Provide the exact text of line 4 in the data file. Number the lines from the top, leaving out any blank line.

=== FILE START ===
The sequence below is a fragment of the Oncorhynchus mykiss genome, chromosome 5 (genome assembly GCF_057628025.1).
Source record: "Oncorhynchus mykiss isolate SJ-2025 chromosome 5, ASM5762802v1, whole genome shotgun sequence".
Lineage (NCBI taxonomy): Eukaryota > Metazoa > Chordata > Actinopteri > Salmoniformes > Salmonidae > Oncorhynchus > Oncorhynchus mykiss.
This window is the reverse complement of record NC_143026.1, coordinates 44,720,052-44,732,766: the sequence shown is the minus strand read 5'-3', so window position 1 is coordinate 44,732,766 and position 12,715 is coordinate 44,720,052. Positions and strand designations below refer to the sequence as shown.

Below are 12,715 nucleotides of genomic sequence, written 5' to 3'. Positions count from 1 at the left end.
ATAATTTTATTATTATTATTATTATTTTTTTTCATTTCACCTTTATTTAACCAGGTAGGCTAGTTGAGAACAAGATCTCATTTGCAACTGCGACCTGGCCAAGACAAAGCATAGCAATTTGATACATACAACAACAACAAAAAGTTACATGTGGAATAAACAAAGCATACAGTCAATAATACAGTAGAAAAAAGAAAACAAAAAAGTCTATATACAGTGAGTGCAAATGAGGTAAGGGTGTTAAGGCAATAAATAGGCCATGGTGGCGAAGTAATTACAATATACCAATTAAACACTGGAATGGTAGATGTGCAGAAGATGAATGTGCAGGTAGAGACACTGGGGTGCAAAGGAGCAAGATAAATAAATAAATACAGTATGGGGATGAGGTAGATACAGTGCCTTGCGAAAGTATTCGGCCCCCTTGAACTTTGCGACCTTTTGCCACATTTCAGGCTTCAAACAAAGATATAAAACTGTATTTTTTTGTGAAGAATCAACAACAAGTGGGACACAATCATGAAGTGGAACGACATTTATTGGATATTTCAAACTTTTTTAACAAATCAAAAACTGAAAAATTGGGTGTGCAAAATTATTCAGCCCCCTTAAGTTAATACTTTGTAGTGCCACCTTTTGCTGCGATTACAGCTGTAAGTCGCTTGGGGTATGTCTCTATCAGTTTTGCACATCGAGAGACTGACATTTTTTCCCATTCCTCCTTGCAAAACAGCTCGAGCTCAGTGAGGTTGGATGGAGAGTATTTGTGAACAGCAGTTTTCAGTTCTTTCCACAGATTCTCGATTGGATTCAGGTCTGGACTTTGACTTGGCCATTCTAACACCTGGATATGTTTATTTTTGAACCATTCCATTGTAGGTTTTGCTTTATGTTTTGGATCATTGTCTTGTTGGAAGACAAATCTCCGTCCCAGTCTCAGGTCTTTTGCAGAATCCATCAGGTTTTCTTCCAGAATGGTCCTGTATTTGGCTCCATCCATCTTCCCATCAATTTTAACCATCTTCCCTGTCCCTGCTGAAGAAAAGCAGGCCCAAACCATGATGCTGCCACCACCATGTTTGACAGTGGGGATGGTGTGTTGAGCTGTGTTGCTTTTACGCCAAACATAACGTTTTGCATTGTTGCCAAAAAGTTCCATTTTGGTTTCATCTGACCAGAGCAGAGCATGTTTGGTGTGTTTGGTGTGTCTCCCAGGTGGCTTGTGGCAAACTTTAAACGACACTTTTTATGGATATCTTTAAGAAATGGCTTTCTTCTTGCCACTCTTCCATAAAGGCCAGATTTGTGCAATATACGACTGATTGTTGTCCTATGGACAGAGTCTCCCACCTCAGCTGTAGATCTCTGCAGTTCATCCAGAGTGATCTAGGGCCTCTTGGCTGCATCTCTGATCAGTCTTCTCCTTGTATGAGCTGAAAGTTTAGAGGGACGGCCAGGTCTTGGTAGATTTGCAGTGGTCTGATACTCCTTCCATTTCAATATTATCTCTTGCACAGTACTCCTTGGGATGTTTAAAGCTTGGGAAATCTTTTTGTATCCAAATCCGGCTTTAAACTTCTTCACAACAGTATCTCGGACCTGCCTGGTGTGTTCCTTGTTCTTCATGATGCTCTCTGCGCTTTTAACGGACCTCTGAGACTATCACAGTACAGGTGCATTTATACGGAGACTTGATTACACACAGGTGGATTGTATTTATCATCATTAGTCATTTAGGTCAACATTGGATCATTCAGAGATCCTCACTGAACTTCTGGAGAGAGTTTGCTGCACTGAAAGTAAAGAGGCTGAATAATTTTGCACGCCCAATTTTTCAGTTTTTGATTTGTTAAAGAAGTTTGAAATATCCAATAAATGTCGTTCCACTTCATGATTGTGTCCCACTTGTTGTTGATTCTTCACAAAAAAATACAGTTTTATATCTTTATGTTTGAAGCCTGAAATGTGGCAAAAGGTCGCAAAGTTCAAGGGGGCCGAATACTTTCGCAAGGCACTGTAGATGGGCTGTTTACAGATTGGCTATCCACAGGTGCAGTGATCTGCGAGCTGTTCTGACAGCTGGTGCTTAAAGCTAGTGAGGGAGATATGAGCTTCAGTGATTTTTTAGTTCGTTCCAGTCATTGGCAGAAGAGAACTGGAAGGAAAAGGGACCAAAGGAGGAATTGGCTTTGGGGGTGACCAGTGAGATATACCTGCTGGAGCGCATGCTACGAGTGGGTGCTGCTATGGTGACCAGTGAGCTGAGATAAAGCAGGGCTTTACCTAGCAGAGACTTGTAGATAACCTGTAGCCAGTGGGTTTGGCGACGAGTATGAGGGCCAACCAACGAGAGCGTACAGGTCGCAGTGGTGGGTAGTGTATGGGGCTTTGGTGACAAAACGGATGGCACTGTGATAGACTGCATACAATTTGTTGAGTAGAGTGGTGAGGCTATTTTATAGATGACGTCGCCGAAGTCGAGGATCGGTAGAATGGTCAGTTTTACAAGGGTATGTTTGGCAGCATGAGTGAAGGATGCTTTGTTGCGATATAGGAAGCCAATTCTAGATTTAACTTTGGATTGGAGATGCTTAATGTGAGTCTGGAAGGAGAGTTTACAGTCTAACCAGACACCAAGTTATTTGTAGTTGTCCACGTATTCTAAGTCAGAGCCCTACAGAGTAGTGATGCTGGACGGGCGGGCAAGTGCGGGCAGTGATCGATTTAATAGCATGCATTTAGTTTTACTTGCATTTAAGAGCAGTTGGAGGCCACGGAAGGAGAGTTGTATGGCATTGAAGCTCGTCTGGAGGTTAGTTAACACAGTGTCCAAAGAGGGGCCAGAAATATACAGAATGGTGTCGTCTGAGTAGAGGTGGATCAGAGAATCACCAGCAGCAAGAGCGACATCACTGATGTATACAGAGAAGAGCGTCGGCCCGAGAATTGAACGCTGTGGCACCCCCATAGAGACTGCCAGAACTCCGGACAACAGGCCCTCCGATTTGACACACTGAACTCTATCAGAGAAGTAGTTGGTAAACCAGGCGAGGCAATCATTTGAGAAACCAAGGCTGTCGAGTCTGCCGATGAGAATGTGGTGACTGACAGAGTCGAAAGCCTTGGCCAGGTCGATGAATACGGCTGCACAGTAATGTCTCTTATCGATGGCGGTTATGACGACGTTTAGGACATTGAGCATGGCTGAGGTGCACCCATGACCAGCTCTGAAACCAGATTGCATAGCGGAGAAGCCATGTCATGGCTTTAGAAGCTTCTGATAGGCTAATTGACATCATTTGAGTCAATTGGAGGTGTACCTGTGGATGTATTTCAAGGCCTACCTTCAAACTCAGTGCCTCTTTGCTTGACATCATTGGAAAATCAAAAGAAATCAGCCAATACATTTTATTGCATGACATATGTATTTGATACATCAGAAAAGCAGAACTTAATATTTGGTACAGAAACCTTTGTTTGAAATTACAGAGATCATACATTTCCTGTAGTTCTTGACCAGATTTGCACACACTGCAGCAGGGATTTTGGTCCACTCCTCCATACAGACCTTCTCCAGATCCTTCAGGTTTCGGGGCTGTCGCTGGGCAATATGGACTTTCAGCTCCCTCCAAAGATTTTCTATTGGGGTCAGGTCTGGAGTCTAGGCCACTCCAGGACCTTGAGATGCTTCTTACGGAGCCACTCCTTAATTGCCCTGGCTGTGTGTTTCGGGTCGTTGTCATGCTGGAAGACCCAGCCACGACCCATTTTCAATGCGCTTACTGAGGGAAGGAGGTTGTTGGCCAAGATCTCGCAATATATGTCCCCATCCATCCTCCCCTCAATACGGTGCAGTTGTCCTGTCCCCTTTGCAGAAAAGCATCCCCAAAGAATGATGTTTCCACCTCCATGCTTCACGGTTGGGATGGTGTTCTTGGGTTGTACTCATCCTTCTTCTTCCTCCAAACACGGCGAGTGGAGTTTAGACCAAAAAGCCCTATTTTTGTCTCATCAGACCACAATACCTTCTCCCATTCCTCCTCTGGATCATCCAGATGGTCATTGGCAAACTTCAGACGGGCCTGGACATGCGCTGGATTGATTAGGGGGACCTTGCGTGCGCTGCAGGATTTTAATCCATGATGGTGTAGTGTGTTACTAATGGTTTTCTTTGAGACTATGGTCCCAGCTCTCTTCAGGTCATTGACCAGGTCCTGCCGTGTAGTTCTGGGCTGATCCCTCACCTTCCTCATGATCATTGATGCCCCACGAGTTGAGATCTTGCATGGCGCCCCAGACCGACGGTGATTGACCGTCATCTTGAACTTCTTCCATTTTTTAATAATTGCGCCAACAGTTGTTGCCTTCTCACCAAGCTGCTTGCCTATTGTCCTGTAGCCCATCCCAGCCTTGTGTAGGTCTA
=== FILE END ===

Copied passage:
This window is the reverse complement of record NC_143026.1, coordinates 44,720,052-44,732,766: the sequence shown is the minus strand read 5'-3', so window position 1 is coordinate 44,732,766 and position 12,715 is coordinate 44,720,052. Positions and strand designations below refer to the sequence as shown.